Prenatal education is an opportunity for improved outcomes in hypertensive disorders of pregnancy: results from an Internet-based survey

J Matern Fetal Neonatal Med. 2013 Nov;26(16):1565-7. doi: 10.3109/14767058.2013.797403. Epub 2013 Aug 20.


Current prenatal care (PNC) practice guidelines provide little information on educating patients about preeclampsia. Our survey of 754 women who visited the Preeclampsia Foundation website found that most received PNC and regular screenings, but only 42% "definitely" recalled specific education about preeclampsia; furthermore, only half "fully understood" the explanation. However, 27 of the 169 women (75.0%) who understood acted on this knowledge by promptly reporting symptoms and complying with treatment. Of the 46 who did not remember some or any of the education, 3 (6.0%) took any action; the difference between these two groups is highly significant. We conclude that knowledge enables women to spot signs and symptoms, leading to earlier diagnosis and management, and reduced morbidity and mortality. We propose the adoption of formal guidelines on preeclampsia education.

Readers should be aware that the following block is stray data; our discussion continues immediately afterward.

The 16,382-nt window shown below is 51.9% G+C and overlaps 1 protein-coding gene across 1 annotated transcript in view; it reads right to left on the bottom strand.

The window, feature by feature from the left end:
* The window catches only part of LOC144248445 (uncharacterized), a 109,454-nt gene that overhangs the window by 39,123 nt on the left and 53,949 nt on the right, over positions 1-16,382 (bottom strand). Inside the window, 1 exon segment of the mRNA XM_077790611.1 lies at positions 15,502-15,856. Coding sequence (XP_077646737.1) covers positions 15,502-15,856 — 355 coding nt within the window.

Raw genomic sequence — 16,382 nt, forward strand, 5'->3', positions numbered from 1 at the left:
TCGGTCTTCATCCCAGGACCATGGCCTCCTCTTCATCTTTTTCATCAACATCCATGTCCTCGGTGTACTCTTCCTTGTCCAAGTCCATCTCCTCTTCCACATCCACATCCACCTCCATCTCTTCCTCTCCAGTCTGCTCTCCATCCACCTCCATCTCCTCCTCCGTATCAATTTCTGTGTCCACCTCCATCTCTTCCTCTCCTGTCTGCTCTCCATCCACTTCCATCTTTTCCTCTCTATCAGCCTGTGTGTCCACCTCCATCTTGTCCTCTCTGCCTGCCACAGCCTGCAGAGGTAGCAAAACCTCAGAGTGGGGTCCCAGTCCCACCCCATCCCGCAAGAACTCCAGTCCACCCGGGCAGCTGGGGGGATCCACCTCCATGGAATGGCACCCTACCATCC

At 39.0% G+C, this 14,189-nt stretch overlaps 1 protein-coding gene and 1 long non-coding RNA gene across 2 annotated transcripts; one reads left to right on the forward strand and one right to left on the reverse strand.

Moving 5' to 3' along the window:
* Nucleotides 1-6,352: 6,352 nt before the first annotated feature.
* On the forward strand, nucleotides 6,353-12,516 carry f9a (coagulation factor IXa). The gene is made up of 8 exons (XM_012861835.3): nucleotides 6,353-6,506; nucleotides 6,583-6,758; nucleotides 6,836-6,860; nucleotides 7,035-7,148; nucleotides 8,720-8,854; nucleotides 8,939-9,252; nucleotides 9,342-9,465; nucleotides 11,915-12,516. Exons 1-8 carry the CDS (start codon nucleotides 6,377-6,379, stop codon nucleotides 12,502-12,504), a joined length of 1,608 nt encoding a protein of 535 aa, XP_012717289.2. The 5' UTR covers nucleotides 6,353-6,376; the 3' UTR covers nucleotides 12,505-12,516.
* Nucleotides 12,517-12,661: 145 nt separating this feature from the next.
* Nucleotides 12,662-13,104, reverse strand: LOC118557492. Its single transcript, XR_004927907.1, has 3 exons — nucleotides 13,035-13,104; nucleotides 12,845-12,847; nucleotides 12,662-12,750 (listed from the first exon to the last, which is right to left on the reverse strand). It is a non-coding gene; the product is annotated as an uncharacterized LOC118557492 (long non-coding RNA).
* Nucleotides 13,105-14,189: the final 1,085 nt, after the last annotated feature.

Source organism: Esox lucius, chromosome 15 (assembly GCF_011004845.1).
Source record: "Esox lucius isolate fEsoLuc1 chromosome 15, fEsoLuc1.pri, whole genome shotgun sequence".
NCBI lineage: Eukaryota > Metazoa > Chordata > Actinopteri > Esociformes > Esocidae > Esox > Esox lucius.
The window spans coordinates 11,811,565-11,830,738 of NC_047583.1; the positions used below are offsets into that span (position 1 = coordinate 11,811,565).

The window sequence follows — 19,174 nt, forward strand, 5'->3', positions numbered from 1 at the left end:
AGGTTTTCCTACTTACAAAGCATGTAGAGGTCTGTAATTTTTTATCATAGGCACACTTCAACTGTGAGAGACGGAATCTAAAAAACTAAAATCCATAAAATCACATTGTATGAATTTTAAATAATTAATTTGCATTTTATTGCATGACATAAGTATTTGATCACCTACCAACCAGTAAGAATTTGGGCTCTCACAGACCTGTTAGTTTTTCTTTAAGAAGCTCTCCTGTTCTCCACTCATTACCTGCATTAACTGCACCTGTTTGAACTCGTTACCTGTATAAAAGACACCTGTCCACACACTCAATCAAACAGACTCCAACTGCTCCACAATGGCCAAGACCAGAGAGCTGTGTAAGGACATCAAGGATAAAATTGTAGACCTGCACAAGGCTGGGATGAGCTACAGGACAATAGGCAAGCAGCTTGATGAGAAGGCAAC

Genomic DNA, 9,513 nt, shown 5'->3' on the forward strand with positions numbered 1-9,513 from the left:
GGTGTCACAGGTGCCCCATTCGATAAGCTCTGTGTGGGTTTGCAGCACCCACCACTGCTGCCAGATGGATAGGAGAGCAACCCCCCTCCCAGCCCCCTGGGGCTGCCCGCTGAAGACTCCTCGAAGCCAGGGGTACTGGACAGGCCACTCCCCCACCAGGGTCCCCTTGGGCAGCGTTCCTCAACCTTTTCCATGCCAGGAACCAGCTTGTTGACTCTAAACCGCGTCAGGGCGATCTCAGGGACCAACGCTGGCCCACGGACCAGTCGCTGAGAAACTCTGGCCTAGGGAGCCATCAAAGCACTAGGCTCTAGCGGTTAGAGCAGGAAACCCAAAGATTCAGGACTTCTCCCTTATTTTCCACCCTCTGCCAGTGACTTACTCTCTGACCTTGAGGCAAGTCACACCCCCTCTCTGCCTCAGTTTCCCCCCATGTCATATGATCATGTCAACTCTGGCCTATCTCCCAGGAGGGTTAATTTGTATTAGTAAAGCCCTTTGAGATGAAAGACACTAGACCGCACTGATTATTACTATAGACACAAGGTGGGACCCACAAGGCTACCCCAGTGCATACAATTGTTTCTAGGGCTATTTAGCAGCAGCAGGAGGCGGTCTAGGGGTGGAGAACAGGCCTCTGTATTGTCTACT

Publication types

  • Research Support, Non-U.S. Gov't

MeSH terms

  • Data Collection
  • Female
  • Health Knowledge, Attitudes, Practice
  • Humans
  • Hypertension, Pregnancy-Induced / epidemiology*
  • Hypertension, Pregnancy-Induced / prevention & control
  • Internet
  • Pregnancy
  • Pregnancy Outcome / epidemiology*
  • Prenatal Care / standards
  • Prenatal Education / methods*
  • Prenatal Education / standards
  • Socioeconomic Factors
  • United States